Something about doing something

Something about doing something

I want to start something.

I heard something at church yesterday and while I didn’t like it, I agreed with it.

We have become a mean nation.

At some point in our history, we started developing social policy that didn’t affirm the innate value in all people. When this was, I’m not quite sure. Realistically, it has probably gone on longer than I realise and has only now reached a point where I am willing to do something about it. This says more about my lethargy than anything else. A quick chat with any of my indigenous brothers or sisters will let me know that we have been mean for a long time.

Our mean-ness isn’t a new thing.

But at the same time we are also a nation that does amazing things. We (sometimes) provide aid when needed, we (sometimes) defend the innocent, we are loyal allies and fight on the side of good. It confuses me that as Australian’s we can be awesome, compassionate, loving, and even heroic while still being mean to people who need our help the most.

So I feel the need to start something.

I have been among the majority that stands idly by as our government makes inhumane decisions on my behalf. My silence has been tacit support. Sure at dinner parties or over coffee I will make my protest at the inhumane treatment of refugees, but what good does that do? It’s extremely indulgent to say these things. It achieves nothing while making  me sound noble and caring. But what does it achieve?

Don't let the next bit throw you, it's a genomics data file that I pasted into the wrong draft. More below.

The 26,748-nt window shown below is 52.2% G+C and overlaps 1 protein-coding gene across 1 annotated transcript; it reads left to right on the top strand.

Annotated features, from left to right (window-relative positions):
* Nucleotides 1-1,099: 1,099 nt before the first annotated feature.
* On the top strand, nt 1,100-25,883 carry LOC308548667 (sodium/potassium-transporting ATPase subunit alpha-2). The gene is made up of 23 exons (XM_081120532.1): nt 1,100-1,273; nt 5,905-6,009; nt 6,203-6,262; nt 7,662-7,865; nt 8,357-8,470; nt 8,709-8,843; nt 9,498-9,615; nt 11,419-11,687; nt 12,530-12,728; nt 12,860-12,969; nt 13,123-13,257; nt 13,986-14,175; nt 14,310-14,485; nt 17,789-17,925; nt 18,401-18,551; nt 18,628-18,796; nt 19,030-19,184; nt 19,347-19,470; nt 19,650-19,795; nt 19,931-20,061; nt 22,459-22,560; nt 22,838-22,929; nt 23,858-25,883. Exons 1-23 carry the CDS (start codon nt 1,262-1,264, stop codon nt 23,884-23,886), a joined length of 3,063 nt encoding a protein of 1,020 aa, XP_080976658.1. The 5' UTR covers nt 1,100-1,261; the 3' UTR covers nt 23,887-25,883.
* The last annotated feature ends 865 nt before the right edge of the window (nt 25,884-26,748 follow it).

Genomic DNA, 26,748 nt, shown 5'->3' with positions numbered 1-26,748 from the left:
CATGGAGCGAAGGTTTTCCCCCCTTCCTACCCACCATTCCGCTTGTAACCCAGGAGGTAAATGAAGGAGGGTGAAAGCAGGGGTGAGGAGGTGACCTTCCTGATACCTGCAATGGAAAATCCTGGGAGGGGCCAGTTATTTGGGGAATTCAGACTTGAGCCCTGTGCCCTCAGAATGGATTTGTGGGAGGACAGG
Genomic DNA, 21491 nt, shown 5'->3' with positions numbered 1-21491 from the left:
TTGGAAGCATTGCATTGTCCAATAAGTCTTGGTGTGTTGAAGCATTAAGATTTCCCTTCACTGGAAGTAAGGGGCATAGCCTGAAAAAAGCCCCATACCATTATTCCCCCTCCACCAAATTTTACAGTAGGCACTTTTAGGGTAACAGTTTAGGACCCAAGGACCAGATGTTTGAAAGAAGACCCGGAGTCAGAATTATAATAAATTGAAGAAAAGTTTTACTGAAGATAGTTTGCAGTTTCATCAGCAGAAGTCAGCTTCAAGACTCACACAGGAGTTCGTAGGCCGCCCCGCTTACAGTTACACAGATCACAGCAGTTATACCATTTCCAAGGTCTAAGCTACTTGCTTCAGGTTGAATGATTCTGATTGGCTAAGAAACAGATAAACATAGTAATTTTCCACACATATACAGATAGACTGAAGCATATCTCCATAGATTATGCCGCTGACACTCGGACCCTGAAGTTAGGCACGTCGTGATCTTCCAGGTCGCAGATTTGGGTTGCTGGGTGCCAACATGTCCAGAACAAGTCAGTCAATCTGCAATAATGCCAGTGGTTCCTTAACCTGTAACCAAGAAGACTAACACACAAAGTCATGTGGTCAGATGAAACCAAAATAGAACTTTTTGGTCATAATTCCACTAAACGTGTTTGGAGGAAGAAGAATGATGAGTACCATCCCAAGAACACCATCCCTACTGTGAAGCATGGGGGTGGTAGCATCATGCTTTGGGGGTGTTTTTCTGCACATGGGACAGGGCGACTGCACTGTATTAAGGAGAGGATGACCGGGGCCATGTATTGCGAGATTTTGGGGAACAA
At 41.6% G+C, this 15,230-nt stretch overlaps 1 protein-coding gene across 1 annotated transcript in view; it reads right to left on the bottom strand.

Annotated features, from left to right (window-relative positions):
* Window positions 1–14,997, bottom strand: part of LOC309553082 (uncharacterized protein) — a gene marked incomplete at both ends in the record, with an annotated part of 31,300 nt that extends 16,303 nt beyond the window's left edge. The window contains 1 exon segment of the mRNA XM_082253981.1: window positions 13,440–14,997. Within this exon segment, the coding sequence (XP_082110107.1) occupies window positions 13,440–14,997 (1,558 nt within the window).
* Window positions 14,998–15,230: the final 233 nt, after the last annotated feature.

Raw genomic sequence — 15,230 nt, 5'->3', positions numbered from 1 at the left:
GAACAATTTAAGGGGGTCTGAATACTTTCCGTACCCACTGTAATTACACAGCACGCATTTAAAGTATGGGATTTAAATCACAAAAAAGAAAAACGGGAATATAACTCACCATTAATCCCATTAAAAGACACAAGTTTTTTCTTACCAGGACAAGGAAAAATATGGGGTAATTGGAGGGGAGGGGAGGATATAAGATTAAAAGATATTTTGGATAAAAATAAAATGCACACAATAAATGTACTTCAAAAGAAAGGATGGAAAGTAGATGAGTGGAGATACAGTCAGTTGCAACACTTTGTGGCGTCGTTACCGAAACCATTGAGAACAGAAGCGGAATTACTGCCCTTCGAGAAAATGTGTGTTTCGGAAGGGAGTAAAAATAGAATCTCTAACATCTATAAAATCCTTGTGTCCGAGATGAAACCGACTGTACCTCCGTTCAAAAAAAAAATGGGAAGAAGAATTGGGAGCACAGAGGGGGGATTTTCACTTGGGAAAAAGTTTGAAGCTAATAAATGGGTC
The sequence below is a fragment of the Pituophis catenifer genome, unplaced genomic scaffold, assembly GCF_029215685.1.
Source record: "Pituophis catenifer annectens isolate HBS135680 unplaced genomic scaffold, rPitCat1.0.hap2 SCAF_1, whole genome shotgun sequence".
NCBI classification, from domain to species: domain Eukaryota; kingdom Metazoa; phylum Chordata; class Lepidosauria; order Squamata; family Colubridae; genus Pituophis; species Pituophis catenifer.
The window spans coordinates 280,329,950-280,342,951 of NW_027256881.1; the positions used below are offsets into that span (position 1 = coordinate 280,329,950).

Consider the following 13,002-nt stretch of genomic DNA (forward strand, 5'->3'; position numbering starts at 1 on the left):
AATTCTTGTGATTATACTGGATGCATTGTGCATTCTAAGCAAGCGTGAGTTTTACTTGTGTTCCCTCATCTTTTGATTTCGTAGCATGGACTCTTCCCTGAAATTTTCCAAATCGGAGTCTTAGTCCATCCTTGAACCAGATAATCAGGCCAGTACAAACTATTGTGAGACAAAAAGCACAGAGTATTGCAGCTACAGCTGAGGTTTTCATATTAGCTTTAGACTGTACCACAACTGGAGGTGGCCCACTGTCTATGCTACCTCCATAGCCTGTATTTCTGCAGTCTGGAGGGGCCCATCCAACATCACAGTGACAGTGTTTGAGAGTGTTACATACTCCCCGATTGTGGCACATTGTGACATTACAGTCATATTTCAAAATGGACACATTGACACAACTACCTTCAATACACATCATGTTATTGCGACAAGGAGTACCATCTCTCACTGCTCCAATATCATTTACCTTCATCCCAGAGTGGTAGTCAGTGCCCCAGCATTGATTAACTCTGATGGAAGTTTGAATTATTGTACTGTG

To be honest, I am completely torn by all this.

Every week I talk with friends that are currently deployed overseas or have been on overseas deployment. These men and women fight for freedom on behalf of those that are persecuted and unable to defend themselves or their loved ones. That makes me proud to be an Australian. Only a few generations ago brave men and women travelled half way around the world to fight tyranny and injustice. We called them ANZAC’s, and they one of the most noble demonstrations of who we are as a nation. We did things because it was the right thing to do.

Then I go to church and hear my friend talk about the work she has done in third world nations. Her organisation provides shelter and infrastructure to people devastated by natural disasters. Now she is putting it all back on the line to fight for justice in another country. She is amazing, and I am in awe of her.

This is what I like to think about our nation: Great people who do the right thing no matter what the cost.

So it’s tempting to avoid listening to the reports of how children are being treated by OUR government IN MY NAME. It doesn’t gel with the way I want to see our nation. I have stood by and allowed this to happen.

I must do something.

I must start somewhere.

The Bible says that God created man in His image. That means all humankind bear the image of God.

And when God looked at what He created, He said IT IS GOOD.

And for that reason alone, I will do something.

Today, I am on my way to my first ever protest. I will go to Julie Bishop’s office and be counted with many others who do not believe it is right to treat refugees the way we have been. Will this change anything? Probably not. NSSot yet. I don’t know where this will lead or what will happen next. I just know that I can’t be silent one second longer.

It’s time to start something.

I’ll let you know in a few days what happens next.


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  1. 1

    Thanks for your words Nathan Baxter. Please do let us know what else happens…but don’t forget, something already did. You went to your first protest and I bet it won’t be your last….and what you did wasn’t silent and it wasn’t invisible.

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